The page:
(3.) MR . Mohanty, the learned Counsel for the Appellant, contends that even assuming that the contract was entered into at Rajim in Madhya Pradesh, the Court at Titilagarh has jurisdiction to try the suit, inasmuch as the repudiation of the contract which was intimated by Defendant No. 1, was received by the Plaintiff at Kantabanji, within the jurisdiction of the Court at Titilagarh. In this connection, he has relied on Ext. 7, the telegram, admittedly sent by Defendant no, 1 and the hundi returned by the State Bank of India, Kantabanji Branch intimating the Plaintiff that the hundi was not honoured by Defendant No. 1. The learned Appellate Court has come to the conclusion that the contract was entered into between the parties at Rajim in Madhya Pradesh and, as such the trial Court has no jurisdiction to entertain the suit. Apparently, it is not a suit for specific performance of contract, or, in other words, to enforce the contract. This is undisputedly a case for damages for breach of contract. The fact that there was a contract and the same has been repudiated by Defendant No. 1 is not disputed. There is no dispute about the fact, as evident from materials on record, that the repudiation, as alleged by Defendant No. 1, was made at Rajim and the same was received by the Plaintiff at Kantabanji and this intimation was by means of Ext. 7 and Ext. 2. The legal position is that in a suit for damages for breach of contract, the renunciation of the contract is to be complete only when communicated to the other party and the other party receives intimation of the same. Reliance has been placed in this respect on a Division Bench decision Dhanraj Mills Limited Liability Co. v. Narsingh Prasad Boobna and Ors., A.I.R. 1949 Pat. 279, wherein it has been held: Any disclaimer or renunciation of a contract to be effective must be communicated to the other party to the contract. Unless and until it is communicated, there is no such disclaimer or renunciation as would entitle the other party to it to exercise its option either to sue immediately for damages or to await the period fixed for the performance of the contract and then sue if it is not performed. Thus the disclaimer or renunciation is not complete until it is communicated and, therefore, takes place at the place w here the letter or telegram containing the disclaimer or renunciation is despatched. And the Court at the place where such communication of renunciation of the contract is complete has got jurisdiction to try the suit for damages for breach of contract. For the aforesaid principle, reliance was placed on a decision reported in Arthur Butler and Co. Ltd. v. District Board of Gaya : A.I.R. 1947 Pat 134 and a portion of Law in England as enunciated by Leake to the effect: Renunciation of the contract, if not accepted by the other party as a present breach, may be withdrawn at "any time before the performance is due ; but if not in fact withdrawn it is evidence of continued intention to the same effect. It has been further held in that decision: The question is "when did the renunciation become complete - The answer to my mind is that it became complete as against" the Defendants when the minds of the two parties became at one regarding the non -performance of the contract. The refusal of the Defendants to perform the contract corresponds to a proposal and became complete only when it came to the knowledge of the Plaintiffs. This principle has also been followed in Fertilizer Corporation of India Ltd. v. Sanjit Kumar Ghosh and Anr. : A. I. R. 1965 P&H 107.;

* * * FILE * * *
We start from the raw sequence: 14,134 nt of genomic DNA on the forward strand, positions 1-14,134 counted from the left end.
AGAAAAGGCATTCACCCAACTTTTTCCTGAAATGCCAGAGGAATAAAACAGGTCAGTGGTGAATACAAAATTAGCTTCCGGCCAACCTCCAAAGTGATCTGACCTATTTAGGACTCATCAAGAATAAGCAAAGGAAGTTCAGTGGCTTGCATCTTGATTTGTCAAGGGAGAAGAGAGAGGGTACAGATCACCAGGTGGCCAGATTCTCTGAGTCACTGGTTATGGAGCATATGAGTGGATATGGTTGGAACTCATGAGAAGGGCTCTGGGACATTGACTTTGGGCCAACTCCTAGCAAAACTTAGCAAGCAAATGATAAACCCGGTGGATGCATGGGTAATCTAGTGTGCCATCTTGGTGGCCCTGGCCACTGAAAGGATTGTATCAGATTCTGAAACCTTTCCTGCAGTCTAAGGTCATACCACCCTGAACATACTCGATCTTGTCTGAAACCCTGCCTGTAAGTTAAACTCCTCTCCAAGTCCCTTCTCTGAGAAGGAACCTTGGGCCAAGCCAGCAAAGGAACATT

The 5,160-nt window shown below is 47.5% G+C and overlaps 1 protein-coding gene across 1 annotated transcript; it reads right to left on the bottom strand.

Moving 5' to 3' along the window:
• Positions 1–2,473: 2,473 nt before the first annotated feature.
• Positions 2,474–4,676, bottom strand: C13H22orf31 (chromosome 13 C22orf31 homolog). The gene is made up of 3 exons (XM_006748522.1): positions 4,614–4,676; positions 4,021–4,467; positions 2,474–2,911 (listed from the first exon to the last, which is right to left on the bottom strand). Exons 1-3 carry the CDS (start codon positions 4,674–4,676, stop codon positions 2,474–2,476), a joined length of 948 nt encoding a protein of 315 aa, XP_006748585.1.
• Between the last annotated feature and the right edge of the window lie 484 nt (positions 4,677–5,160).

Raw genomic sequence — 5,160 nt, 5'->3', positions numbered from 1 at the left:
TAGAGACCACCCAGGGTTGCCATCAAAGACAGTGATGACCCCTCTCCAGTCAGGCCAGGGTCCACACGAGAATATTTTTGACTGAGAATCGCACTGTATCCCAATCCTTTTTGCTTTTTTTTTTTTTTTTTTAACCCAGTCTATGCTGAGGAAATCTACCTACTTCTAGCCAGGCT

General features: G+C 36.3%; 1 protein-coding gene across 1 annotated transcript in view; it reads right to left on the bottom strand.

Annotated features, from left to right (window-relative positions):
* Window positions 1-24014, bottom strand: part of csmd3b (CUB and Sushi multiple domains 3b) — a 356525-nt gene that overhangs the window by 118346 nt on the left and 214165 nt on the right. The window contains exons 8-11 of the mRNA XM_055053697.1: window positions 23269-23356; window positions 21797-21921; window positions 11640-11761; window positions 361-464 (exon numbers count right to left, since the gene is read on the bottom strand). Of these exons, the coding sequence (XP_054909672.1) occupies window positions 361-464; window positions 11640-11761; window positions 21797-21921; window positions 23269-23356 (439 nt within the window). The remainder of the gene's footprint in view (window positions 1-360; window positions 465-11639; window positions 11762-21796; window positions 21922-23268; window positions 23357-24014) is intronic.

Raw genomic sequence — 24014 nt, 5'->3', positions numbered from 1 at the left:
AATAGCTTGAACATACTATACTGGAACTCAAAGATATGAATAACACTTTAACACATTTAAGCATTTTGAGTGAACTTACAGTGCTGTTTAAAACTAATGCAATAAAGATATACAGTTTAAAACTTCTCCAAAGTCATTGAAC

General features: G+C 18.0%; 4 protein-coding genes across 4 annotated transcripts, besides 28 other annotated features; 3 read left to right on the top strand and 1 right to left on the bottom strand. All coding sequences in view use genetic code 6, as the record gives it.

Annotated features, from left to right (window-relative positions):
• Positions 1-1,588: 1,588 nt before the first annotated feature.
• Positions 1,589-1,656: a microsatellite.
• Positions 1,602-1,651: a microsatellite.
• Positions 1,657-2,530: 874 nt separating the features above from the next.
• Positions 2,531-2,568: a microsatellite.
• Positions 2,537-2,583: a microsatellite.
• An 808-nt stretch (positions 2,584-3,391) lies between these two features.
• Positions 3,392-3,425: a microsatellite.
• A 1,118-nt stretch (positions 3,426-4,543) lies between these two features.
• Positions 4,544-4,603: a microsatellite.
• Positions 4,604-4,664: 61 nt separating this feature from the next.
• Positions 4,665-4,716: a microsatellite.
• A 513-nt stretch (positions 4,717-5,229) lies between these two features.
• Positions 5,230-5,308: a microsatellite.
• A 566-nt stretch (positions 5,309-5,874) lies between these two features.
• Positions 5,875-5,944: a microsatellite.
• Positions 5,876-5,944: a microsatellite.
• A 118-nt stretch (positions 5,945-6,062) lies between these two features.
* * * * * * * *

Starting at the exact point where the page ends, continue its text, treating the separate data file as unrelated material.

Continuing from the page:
Click here to view full judgement.
Copyright © Regent Computronics Pvt.Ltd.